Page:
(President Barack Obama waves at the conclusion of his news conference in the briefing room of the White House, Dec. 16, 2016, in Washington, D.C.)
After listening to a 46 minute incoherent rant last night by Donald Trump about how the election was stolen from him and other conspiracy theories I was pleased to sit down in a quiet corner of my study and engage Barack Obama’s new memoir, A PROMISED LAND. The comparison between Trump and Obama is alarming as one man uses (ed) the presidency as if were a vehicle for wealth accumulation and as a means of destroying anyone who disagreed with him, while the other, whether you agreed with him or not was sincere about carrying out his constitutional duties as chief executive in a reasonable manner.
Obama has written an engaging memoir that encompasses his early years to his life in Chicago, his early political career, and the first three years of his presidency through the killing of Osama Bin-Ladin. It is clearly written and reflects a great deal of thought, a remarkable knowledge of history, and personal detail which is missing from most presidential memoirs. Over the years I have read all the existing presidential memoirs since Harry Truman’s two volume contribution and would argue for breadth of detail, insightful analysis, candor, and substance, Obama’s memoir should be on the top of the list as he avoids much of the trenchant narrative that his predecessors engaged in.
Obama’s narrative has three major components. First, the personal. Obama is incredibly open about the effect of his political career on his marriage and children. Further, he has no compunction about hiding his feelings about the likes Mitch McConnell, Stanley McCrystal, Hillary Clinton, the Reverend Jeremiah Wright, Ted Kennedy, David Axelrod and countless others. Second, reflecting his broad historical knowledge he provides introductions, in addition to lessons for each issue he is confronted with be it the 2008 financial crisis, Iran’s nuclear program, wars in Afghanistan and Iraq, trying to deal with Vladimir Putin, pandemics, among the many problems he faced on a daily basis. Lastly, the core of any presidential memoir is his political career, relations with other politicians, and trying to gain passage of important legislation, i.e.; the Affordable Care Act, immigration reform, and regulating financial institutions.
(Michelle and Barack Obama)
In all areas he explains his decision-making process as he attempted to solve the problems America faced on a daily basis. A case in point was his approach to troop levels in Afghanistan when he assumed the presidency. The Pentagon favored the “McCrystal Plan” that called for a 40,000 troop increase that would bring troop levels to over 100,000 and would probably keep America in Afghanistan long after an Obama presidency ended, even if he served two terms. Obama as he does in most cases breaks down how he worked with Secretary of Defense, Robert Gates, a holdover from the Bush administration, and the Joint Chiefs of Staff to reach a compromise of 17,000 men but setting a controversial withdrawal date for American forces. But no matter what issue Obama discusses be it the inherited economic crisis, rethinking the U.S.’s place in the world, racist resentment lurks below, and its stench rises into sharper focus seemingly in each chapter.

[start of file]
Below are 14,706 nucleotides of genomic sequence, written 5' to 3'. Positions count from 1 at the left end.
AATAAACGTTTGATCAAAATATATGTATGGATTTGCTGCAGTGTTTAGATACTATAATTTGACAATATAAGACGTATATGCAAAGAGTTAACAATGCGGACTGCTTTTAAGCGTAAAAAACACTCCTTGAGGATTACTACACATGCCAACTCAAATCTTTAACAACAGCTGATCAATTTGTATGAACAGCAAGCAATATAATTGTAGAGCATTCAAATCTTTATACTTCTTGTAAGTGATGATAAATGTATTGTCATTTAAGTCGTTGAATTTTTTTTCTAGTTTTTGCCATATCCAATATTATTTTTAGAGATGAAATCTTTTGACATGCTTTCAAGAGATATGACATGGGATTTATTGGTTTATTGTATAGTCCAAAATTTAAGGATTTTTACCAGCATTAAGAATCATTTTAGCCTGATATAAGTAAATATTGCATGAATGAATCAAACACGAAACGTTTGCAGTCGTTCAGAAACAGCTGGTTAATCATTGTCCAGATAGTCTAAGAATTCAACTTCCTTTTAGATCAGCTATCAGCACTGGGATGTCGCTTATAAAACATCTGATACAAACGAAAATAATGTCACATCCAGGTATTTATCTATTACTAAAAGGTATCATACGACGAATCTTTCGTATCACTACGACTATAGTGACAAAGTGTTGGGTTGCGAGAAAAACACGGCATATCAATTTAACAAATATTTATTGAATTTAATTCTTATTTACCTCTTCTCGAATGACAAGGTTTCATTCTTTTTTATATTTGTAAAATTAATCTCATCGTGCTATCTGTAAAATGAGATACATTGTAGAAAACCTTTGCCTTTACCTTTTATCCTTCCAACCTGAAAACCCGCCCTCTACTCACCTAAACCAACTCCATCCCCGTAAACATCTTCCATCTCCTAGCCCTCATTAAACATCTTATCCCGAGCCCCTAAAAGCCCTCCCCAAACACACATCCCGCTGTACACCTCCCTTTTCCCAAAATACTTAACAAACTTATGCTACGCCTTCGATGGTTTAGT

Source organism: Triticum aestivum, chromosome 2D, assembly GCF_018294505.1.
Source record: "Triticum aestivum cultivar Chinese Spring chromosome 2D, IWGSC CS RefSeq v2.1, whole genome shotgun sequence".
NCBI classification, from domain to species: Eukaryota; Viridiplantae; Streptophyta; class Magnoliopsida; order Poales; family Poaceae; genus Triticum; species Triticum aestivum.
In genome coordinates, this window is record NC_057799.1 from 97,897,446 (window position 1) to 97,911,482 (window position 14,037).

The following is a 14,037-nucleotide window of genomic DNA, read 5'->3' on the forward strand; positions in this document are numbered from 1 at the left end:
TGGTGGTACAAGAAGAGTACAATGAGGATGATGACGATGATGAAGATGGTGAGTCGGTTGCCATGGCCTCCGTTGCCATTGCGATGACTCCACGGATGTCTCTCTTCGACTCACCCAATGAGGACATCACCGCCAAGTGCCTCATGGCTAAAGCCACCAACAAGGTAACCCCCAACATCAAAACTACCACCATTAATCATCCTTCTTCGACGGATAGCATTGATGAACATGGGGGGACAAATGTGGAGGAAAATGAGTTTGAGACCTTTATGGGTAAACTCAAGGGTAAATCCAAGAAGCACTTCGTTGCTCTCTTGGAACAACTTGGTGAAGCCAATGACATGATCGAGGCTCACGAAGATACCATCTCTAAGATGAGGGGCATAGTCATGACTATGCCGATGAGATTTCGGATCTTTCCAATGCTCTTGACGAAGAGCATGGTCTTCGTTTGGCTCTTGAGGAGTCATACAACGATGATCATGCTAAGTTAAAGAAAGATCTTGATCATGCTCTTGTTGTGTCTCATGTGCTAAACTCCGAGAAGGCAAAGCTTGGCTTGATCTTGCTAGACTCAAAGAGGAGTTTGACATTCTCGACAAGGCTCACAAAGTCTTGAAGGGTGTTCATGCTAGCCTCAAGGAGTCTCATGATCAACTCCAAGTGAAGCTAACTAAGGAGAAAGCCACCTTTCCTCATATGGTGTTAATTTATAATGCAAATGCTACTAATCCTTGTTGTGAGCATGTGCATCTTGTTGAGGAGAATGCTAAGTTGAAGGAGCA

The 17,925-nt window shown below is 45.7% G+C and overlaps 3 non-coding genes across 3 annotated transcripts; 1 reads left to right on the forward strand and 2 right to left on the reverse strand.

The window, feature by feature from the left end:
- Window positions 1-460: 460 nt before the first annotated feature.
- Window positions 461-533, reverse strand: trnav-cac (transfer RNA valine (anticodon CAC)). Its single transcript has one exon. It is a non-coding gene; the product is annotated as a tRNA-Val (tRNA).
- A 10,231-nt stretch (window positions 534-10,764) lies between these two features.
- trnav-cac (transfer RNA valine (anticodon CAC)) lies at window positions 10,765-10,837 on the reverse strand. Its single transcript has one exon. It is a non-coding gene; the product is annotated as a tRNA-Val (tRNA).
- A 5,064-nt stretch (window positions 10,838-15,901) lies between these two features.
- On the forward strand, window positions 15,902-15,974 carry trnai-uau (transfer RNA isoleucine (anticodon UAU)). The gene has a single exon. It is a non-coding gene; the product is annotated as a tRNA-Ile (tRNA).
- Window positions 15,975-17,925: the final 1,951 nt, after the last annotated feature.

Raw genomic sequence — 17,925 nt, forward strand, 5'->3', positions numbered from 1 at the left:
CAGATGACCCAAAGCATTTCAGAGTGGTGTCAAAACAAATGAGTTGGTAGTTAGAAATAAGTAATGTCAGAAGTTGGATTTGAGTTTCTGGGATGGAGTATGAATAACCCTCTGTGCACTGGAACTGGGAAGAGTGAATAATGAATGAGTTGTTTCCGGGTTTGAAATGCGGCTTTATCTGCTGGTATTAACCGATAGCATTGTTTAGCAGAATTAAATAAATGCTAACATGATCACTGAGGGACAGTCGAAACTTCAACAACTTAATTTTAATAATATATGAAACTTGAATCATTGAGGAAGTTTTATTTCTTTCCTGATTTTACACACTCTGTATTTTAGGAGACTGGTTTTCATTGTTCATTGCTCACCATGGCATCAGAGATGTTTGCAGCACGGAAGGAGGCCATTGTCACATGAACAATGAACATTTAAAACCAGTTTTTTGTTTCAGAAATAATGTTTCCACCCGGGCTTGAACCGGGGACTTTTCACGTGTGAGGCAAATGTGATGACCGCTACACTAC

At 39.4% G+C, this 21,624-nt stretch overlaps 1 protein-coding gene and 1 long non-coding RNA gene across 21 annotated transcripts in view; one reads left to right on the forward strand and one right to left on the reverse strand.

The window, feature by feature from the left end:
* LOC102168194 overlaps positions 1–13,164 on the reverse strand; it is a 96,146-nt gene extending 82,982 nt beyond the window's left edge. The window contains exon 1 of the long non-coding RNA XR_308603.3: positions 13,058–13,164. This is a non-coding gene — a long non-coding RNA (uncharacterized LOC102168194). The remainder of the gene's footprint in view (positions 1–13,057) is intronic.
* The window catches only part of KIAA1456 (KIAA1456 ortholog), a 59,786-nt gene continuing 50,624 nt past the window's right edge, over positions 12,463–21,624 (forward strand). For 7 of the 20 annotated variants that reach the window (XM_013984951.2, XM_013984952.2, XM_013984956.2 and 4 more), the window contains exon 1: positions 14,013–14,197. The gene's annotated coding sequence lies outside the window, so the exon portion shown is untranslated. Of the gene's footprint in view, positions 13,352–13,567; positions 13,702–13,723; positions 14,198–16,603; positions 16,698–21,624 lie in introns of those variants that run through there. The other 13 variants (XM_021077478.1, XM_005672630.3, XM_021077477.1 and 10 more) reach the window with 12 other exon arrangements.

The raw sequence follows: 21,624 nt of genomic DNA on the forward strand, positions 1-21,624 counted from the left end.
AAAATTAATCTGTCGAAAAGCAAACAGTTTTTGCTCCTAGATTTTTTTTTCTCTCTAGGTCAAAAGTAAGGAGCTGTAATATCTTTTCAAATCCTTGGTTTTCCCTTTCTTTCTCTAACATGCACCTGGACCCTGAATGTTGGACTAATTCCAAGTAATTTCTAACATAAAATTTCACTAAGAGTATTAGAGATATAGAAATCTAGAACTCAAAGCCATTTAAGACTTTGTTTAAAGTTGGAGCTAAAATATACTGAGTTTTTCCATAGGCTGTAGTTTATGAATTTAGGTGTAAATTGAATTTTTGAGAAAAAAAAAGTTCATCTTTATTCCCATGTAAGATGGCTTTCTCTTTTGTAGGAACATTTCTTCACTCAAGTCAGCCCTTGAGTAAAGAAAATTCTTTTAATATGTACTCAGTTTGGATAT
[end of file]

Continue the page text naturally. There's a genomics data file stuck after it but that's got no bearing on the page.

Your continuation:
Obama’s writing and approach is not perfect and he like others tends to get bogged down in details, but he has the ability to integrate personal observations on a host of issues and personalities that most readers should find on one level, charming, but also quite interesting. Obama conveys his views very carefully and succinctly as he opens a window to his private life and presidency. At the forefront is his relationship with his wife Michelle. He is very honest about the role she played in his career and sacrificing a great deal personally as she took over direction of their two daughters. She was against his pursuit of a political career, though she provided her full support. But it is clear from her own memoir that she despised politics. It is also clear throughout the narrative that Obama agonized over how his political career and the presidency in particular affected his family, but it did not derail his belief that he could change America for the better and bridge the partisan divide, a belief that reflects his naivete in dealing with Republicans on Capitol Hill.
(Secretary of State Hillary Clinton and President Obama)
Of the many important subjects that Obama addresses a number stand out which remain problematical to this day. It seems that at every turn the Republicans led by Senator Mitch McConnell and John Boehner that their goal was to make sure he was a one term president. These feelings on the part of Republicans in general were based on the need to maintain power, but in Obama’s case it had racial overtones. The Professor Louis Gates affair that resulted in the infamous “beer summit” at the White House is very reflective of the racial issue. Obama tried to downplay the arrest of Gates, a Harvard professor who was placed in handcuffs as he tried to enter his own home. But when Obama supported his friend the criticism of the president by the conservative right was heightened. What is crystal clear was that as a Republican you were not supposed to cooperate with Obama and if you did it would negatively affect your political career. Obama would comment on conservatives’ reactions to him in many cases as “have they lost their minds.”